Journal : American Journal of Obstetrics ; vol. xxi.
New York : William Wood, 1888.
Description : 15-40 p., [4 l. pl.], 136-155 ; ill.: 4 photo. leafs, 2 figs., tbls. ; 23 cm.
Photographs : photoengravings of specimens.
Photographer : O. G. Mason.
Subject : Ovaries — Teratomas ; Ovariotomy.
On March 30th I performed ovariotomy, removing a dermoid cyst of the right ovary, weighing twelve pounds, and containing numerous smooth, yellow balls of the size of hazel-nuts, floating in a pea-soup-colored fluid. These balls were examined by Professor Welch, of Johns Hopkins University, Baltimore, who pronounced them a great rarity, there being only two other cases on record —one by Rokitansky, Sr., the other by Routh, of London. Since then Christian Fenger, of Chicago, has reported a similar case from his own practice. Professor Welch states that the balls are composed of sebaceous matter, each ball containing one hair. The manner of their formation and of their acquiring so uniform and regular a shape, as by attrition, is a mystery.
After graduating Harvard medical school in 1866, Dr. Mundé served in the Bavarian army during the seven-week Austro-Prussian war. He then schooled in obstetrics at Vienna, earning his Master of Obstetrics in 1871 when the outbreak of the Franco-Prussian war drew him back into the army as battalion surgeon to the Second Corps. For his heroic rescue of wounded soldiers from a burning German field hospital, he was bestowed the Iron Cross. After the war, Mundé toured the hospitals of Europe for a year and returned to America in 1872. He chronicled his European experience in a book titled, A glimpse of laparotomy in Europe, published in 1886.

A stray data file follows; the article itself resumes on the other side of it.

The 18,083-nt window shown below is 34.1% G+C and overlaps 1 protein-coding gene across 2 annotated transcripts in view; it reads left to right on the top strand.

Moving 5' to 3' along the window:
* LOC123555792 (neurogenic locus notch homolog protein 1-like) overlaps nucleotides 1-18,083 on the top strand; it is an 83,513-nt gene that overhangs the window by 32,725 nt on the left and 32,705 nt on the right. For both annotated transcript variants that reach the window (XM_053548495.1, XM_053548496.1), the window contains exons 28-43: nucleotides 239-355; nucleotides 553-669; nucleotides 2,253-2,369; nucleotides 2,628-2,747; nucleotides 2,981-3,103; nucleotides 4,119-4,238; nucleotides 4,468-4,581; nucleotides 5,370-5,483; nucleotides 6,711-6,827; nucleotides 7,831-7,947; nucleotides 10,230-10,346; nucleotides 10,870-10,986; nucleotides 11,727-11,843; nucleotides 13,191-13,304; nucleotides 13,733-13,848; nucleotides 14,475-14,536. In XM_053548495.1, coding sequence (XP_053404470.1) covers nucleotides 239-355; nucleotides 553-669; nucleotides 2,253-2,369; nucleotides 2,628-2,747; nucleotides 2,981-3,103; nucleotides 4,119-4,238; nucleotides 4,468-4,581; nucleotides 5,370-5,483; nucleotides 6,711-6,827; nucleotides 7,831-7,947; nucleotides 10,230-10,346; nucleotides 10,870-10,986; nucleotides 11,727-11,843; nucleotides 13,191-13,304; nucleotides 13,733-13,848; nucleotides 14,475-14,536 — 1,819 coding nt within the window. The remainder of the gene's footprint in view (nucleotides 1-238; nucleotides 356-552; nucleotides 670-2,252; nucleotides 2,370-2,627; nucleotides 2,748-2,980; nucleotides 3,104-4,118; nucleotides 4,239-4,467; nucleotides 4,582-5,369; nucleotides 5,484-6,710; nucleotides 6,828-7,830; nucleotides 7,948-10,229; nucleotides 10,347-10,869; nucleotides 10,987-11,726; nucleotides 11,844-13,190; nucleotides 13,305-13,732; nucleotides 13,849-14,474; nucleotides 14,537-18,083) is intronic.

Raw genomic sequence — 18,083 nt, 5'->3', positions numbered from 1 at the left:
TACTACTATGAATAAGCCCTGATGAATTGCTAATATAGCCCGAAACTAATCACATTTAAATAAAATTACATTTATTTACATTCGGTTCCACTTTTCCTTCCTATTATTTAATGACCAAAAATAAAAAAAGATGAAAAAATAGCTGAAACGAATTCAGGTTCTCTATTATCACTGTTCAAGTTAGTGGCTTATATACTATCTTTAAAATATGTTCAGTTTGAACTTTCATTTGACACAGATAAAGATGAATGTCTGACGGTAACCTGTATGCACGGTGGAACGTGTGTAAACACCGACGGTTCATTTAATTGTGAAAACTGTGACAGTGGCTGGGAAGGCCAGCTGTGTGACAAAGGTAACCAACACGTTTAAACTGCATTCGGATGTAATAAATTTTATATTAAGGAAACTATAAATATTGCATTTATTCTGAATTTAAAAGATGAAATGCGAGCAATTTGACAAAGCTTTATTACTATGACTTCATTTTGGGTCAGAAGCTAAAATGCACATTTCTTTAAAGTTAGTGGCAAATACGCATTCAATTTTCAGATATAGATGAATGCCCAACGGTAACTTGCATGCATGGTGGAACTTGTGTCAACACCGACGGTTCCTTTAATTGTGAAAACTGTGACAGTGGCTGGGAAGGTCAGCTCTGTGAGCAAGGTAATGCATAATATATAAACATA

For his report on a year of laparotomies, Mundé was motivated to write because of the unusual number of anomalous cases he encountered during 1886. Especially interesting are the descriptions of dermoid cysts occurring in the ovaries. Rarest of these was a large "floating ball" cystic teratoma containing sebum nodes, each embedded with a single hair (Case 37). A woodcut is provided of the bottled specimen. The most difficult case in the Mundé report, illustrated by Plate I, was the excision of two dermoid cysts from a woman, six months pregnant. Fig. B represents the adherent ovarian cyst, filled with black hair and Fig A represents the nonadherent multilocular tumor proximal to the gravid uterus, already ruptured and filled with blond hair (Case 40). Both cases and their illustrations were reproduced in the 1891 sixth edition of Dr. Theodore Gaillard Thomas's, A Practical Treatise on the Diseases of Women, revised and enlarged by Mundé.